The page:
Tweet of the Day, Who Gets Sued? edition.

Because if this post is true, somebody’s getting sued.

Via @wastelandJD. If money is changing hands, then there is an established value for the product. IANAL, but I’m pretty sure that whoever generated that audio file did not acquire the rights for the songs that were scraped to make it*. Whoever sold it to Warner should be sue-able. Again, IANAL.

What a fascinating time to be alive.

Moe Lane

*Assuming that the song was made via AI, that is. If that’s a real person, then this isn’t an “AI pop singer” at all.

Tweet of the Day, This Is Expected And Good edition.

It, as the article noted, going to be a problem for Hollywood. I know, I know: you’re all just crying over that…

Via @Strangeland_Elf.

The click-baiters will continue to seek AI content.

Behold! The future, for some.

Continue reading The click-baiters will continue to seek AI content.

Chaosium reveals ELDER, The Call of Cthulhu AI Chatbot.

Elder is trained exclusively on Call of Cthulhu, huh? …Gee, I can’t think how that could possibly go tentacle-shaped.

I kid, I kid! This is a smart concept. It’s perfectly ethical, too: the developers are officially working with Chaosium to create something that can be used to deal with rules questions and whatnot. They’re only using Chaosium’s own stuff, too, so there’s no worries there (they also explicitly promise that they’re not using AI-generated art in any way). Frankly, I wouldn’t mind something like this for GURPS.

So, this AI spam submission thing is only going to get worse.

(H/T: @RobinDLaws) I don’t know if The Verge has worked its way through the implications of the AI submissions problem yet. Right now, editors can detect AI-generated works of fiction, and they’re rejecting them out of hand*. Their problem? Well, let me put it another way: they’re teaching the AI how to successfully fool the editors. It will likely take some time, but the ultimate goal here is not to write the Great American Science Fiction story: it’s to come up with something that can get past the gatekeepers. That is a much more achievable goal.

It will happen. It probably hasn’t happened yet, but we’re still in the middle of the process. Worse of everyone concerned, it’s a process that will probably end up destroying the entire concept of the speculative fiction magazine — because once AI-generated text gets sophisticated enough to mimic C+ work reliably, why not just buy your own copy of the program, and have it churn out cookie-cutter content that’s specialized for you?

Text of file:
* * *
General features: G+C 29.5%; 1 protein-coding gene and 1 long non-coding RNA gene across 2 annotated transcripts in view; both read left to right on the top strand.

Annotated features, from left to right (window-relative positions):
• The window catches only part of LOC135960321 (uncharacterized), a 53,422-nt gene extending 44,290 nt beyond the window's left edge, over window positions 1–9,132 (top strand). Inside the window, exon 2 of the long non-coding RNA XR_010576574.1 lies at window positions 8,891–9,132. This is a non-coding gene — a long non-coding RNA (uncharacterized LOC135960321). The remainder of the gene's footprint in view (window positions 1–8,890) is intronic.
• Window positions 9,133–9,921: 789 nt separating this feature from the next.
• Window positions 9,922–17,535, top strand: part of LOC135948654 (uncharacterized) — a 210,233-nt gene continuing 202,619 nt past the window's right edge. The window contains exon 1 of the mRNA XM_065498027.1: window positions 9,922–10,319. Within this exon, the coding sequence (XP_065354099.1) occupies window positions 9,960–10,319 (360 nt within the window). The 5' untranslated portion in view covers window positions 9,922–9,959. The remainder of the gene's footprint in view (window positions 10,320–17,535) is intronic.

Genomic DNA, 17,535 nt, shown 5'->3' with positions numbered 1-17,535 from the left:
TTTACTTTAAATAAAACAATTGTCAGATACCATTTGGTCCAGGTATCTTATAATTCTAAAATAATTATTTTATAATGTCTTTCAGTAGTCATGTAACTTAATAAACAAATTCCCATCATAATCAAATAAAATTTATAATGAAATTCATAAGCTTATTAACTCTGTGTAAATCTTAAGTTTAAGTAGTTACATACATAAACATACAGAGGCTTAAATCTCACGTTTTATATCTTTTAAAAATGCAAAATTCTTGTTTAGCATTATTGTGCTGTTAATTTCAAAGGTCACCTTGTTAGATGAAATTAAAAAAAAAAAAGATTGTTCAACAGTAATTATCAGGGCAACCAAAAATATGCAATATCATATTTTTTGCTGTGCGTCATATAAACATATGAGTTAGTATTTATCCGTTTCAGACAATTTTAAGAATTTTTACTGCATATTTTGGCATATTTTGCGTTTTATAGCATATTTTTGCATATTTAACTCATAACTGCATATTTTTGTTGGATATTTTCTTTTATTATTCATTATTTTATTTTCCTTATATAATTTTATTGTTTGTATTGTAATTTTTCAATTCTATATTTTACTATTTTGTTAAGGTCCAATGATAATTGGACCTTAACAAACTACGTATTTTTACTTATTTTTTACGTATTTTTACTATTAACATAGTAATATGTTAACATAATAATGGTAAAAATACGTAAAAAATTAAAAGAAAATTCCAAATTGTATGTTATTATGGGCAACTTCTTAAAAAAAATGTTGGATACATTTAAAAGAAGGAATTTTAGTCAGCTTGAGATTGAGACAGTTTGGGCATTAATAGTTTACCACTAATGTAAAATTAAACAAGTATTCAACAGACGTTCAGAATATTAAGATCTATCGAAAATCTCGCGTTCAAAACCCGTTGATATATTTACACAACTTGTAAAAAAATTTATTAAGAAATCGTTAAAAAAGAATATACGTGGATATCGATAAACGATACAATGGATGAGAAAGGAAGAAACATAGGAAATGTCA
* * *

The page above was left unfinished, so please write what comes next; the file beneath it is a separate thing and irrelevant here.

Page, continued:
Continue reading So, this AI spam submission thing is only going to get worse.

A Pool of Digital Slush?

Given that I’ve thrown the odd story at Clarkesworld, only to have them invariably throw it back, I want to be careful not to sound too snidely amused at their problem with AI submissions. “On Monday, the editor of the renowned sci-fi publication Clarkesworld Magazine¬†announced¬†that he had¬†temporarily¬†closed story submissions due to a massive increase in machine-generated stories sent to the publication.” I will, however, note that Clarkesworld’s closing of all story submissions sounds very much like they themselves can’t tell AI-generated stories from real ones. Based on what I’ve seen of the recent AI-generated texts, this is not a complement to AI. It’s a trenchant commentary on what Clarkesworld usually publishes.

…Oh, damn. I guess I failed, huh?

UPDATE: I will admit that Karl raises a good point here:

Great moments in AI research: they broke the troll barrier!

No, really. Microsoft getting their new chat AI ‘Tay’ to spectacularly blow up so quickly¬†took some skill:

What happens when you introduce an innocent Artificial Intelligence chat robot to Twitter? Well, it’s kind of predictable – you get an evil Hitler-loving, incestual sex-promoting, ‘Bush did 9/11’-proclaiming robot.

Continue reading Great moments in AI research: they broke the troll barrier!